7. Sleep Issues

Most of the elements we’ve already discussed inherently tie into sleep issues, which is often the reason why anxiety can make you feel tired. But it’s important to note that this is not always a directly linear cause-and-effect process. Much of it is cyclic. If we don’t get enough quality sleep, we increase our risk of excessive cortisol production, elevated blood pressure and blood sugar levels, depressed mood and mindset disorders, and dysregulation of appetite/craving hormones that affect our digestive health.

Sleep is obviously the number one antidote to feeling tired as a result of anxiety. But at the same time, many of these elements—including anxiety itself—lead to less-than-restorative sleep. We can improve our energy levels by addressing each element discussed here, as well as taking a proactive approach to our sleep health.

One simple habit to help recalibrate your circadian rhythm for healthy sleep patterns is to get outside in the morning. Sunlight exposure in the early hours of the day regulates melatonin production, helping us to feel sleepy at night.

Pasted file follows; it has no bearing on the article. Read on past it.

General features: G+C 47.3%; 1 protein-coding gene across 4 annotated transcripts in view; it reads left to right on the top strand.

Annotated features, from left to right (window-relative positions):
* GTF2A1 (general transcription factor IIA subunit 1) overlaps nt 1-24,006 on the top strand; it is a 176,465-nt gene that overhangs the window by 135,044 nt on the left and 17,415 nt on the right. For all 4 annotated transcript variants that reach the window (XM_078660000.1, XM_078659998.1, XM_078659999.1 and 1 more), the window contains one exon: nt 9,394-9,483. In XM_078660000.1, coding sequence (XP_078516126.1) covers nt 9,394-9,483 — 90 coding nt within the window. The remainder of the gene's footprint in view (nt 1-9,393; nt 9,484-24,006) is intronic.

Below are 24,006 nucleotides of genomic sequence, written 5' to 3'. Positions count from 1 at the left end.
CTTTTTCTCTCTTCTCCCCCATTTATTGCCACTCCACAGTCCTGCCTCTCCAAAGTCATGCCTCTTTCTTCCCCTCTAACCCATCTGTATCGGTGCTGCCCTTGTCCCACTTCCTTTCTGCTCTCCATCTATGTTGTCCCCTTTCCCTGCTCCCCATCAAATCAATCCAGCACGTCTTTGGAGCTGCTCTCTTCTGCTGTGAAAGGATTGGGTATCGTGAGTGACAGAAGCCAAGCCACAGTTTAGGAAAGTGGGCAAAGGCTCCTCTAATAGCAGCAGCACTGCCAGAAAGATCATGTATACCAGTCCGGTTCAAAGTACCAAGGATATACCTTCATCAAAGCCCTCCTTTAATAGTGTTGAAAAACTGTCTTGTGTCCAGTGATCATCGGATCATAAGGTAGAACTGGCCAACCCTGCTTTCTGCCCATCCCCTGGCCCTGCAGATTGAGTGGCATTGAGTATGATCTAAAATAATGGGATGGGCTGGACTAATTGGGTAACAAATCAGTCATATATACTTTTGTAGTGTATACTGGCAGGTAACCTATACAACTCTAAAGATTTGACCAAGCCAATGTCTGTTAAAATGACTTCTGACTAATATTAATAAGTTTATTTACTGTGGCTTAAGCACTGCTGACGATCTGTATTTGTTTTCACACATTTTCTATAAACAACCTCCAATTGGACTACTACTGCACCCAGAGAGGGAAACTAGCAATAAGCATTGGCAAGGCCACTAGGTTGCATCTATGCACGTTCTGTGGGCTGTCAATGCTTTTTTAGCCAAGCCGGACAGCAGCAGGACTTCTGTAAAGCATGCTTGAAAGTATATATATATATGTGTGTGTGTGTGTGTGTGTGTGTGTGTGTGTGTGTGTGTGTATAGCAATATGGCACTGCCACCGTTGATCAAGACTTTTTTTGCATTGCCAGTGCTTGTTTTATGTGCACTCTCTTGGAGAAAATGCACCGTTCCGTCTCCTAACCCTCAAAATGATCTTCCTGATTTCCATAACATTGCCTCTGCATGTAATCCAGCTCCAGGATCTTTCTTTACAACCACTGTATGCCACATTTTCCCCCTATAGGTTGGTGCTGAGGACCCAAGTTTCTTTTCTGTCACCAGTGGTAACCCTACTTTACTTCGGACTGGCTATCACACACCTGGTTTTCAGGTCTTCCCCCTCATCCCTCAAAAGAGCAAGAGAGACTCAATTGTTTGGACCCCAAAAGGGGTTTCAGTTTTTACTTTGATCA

You Don’t Have to Live Your Life Anxious and Exhausted

Times of extreme stress, like driving in heavy traffic or nerve-wracking situations like public speaking, can easily induce an anxiety response. Even “normal” everyday stressors, like feeling overwhelmed with work and home responsibilities, can build up to anxious feelings over time.

Our bodies’ response to stress and anxiety affects many of its functions in complex ways. When we unravel the interconnections of these processes, we can see how each part plays an intrinsic role in contributing to fatigue. By addressing each element individually, we can make simple lifestyle changes that resolve anxiety and diminish the ways it makes us tired as a result.

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More Tips on Coping With Anxiety

Featured photo credit: Joice Kelly via unsplash.com

Reference